For example, as illustrated in FIGS. 3(a)-3(c), it has been experimentally observed in test cases of commercially available wedge and iron club heads 10 that two of the principal axes of inertia PA1 and PA2, which correspond to the intermediate and minimum inertia directions, respectively, lie in an inertia plane (PA1-PA2) that is tilted rearwardly in relation to the club face plane (XF-YF) of the golf club head 10, where one of the principal axes PA1 (corresponding to the intermediate inertia direction) lies in a plane (PA1-PA3) and is tilted rearwardly in relation to a vertical direction XH, and the other principal axis PA2 (corresponding to the minimum inertia direction) is tilted similarly from horizontal. The third principal axis PA3 (corresponding to the maximum inertia direction) is perpendicular to the first two principal axes PA1 and PA2 and is tilted upward in relation to the face plane (XF-YF). Further, for those golf club heads 10 tested to date, the inertia loft angle θinertia, defined as angle from vertical to a plane defined by the first and second principal axes PA1 and PA2, was always greater than the geometric loft θGL of the club face 14. This occurs because in those golf club heads that have been tested to date mass is not concentrated to a sufficient degree in the lower rearward section 13 of the body 12 the golf club heads 10 or in the upper front section 17 of the hosel 16 of the golf club heads 10. Thus, the orientations of the principal axes of inertia PA1, PA2, and PA3 of the conventional iron or wedge type golf club heads 10 that have been tested to date are (1) defined predominantly by the geometric loft angle θGL of the club heads 10 and (2) significantly rotated from the preferred club head vertical (XH) and horizontal (ZH) axes. This results in less than maximum or optimal moment of inertia properties in the club head frame (XH, YH, ZH) (i.e., vertical and/or horizontal directions), and also introduces significant coupling inertia effects (i.e., products of inertia) during a typical swing motion.

Similarly, as illustrated in FIGS. 4(a)-4(c), it has been experimentally observed in test cases of commercially available metal wood club heads 20 that one of the principal axes of inertia PA1, which corresponds to the direction of maximum inertia, lies in a near vertical plane (PA1-PA2) and has a slightly rearward tilt associated with the geometric loft angle θGL of the club heads 20. The other two principal axes PA2 and PA3 have been found to lie in a near horizontal plane, where one of the axes PA3 (corresponding to the minimum inertia direction) extends through the center of gravity (CG) of the club head 20 in the direction of the hosel region 26 of the club head 20, and the other axis PA2 (corresponding to the intermediate inertia direction) is perpendicular thereto. The near alignment of the principal inertia axis PA3 with the hosel region 26 results from the presence of internal and/or external structural mass located within that region. Finally, as was the case with regard to conventional iron and wedge type golf club heads, the principal axes of inertia PA1, PA2, and PA3 of conventional metal wood club heads 20 are significantly rotated with respect to the global club head axes (XH, YH, ZH), thus introducing significant coupling inertia effects (i.e., products of inertia) during a typical swing motion.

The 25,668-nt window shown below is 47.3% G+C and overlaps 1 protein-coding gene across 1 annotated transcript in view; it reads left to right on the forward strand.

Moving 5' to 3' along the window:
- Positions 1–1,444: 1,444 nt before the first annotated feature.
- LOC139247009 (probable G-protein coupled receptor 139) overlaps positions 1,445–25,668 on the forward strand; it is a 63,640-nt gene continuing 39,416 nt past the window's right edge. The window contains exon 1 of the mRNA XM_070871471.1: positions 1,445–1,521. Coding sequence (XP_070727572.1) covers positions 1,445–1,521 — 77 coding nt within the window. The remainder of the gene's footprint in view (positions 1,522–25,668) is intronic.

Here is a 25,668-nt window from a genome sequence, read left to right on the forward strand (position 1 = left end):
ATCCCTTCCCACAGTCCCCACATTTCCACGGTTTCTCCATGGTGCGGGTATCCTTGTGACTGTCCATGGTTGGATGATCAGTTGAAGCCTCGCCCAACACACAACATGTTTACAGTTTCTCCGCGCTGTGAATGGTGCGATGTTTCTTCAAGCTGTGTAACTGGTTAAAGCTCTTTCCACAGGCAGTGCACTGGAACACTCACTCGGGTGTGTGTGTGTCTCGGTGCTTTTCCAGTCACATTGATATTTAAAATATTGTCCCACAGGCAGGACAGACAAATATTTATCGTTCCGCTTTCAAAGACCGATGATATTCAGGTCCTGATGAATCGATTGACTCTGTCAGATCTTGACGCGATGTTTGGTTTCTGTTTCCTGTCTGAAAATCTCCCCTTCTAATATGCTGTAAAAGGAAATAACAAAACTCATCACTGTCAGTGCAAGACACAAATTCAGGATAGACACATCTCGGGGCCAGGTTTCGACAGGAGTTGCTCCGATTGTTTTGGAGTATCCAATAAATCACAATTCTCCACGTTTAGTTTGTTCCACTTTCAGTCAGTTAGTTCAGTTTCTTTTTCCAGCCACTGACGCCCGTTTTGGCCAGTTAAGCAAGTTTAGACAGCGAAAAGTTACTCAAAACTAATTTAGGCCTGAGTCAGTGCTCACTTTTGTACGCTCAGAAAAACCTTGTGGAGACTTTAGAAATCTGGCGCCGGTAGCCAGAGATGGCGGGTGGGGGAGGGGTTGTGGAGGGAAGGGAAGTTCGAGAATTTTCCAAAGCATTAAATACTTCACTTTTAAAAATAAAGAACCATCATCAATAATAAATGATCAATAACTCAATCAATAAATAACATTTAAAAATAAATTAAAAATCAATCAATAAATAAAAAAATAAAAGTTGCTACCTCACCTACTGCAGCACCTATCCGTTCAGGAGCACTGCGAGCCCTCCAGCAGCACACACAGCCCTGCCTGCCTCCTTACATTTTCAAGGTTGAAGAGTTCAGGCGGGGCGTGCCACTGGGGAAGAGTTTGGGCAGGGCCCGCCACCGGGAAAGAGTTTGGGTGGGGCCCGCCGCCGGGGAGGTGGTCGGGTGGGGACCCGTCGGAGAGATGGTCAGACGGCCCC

Turning now to FIGS. 5(a)-5(c) and 6(a)-6(c), the principal axes of inertia PA1, PA2, and PA3 of golf club heads 30 and 40 designed in accordance with the present invention are preferably aligned with the directions of the primary forces (ball impact, aerodynamic drag, inertia and centrifugal) that act upon the club heads 30 and 40 during a typical swing motion or, alternatively, with the global axes (XH, YH, ZH) of the club heads 30 and 40. Thus, in accordance with the present invention one of the principal axes PA3 will preferably point in the direction of the inertia force or a force that is exerted upon the club head 30 or 40 when a ball impacts upon the face 34 or 44 of the club head 30 or 40 during a typical swing. This direction is denoted as direction ZH within the drawings (i.e., the principal axis PA3 lies in a horizontal plane and is parallel to the global coordinate axis ZH). Another principal axis of inertia PA1 is preferably perpendicular to the principal axis PA3 and points in the direction of the centrifugal force that is exerted upon the club head 30 or 40 during a typical swing motion. As the direction of the centrifugal force that acts upon the club head 30 or 40 during a swing may vary depending, inter alia, upon shaft flex and toe-down effects, the orientation of the principal axis PA1 will generally range from vertical to a direction parallel to the hosel axis HA of the club head 30 or 40. Finally, the remaining principal axis PA2 will be oriented in an orthogonal fashion with the other two principal axes PA1 and PA3.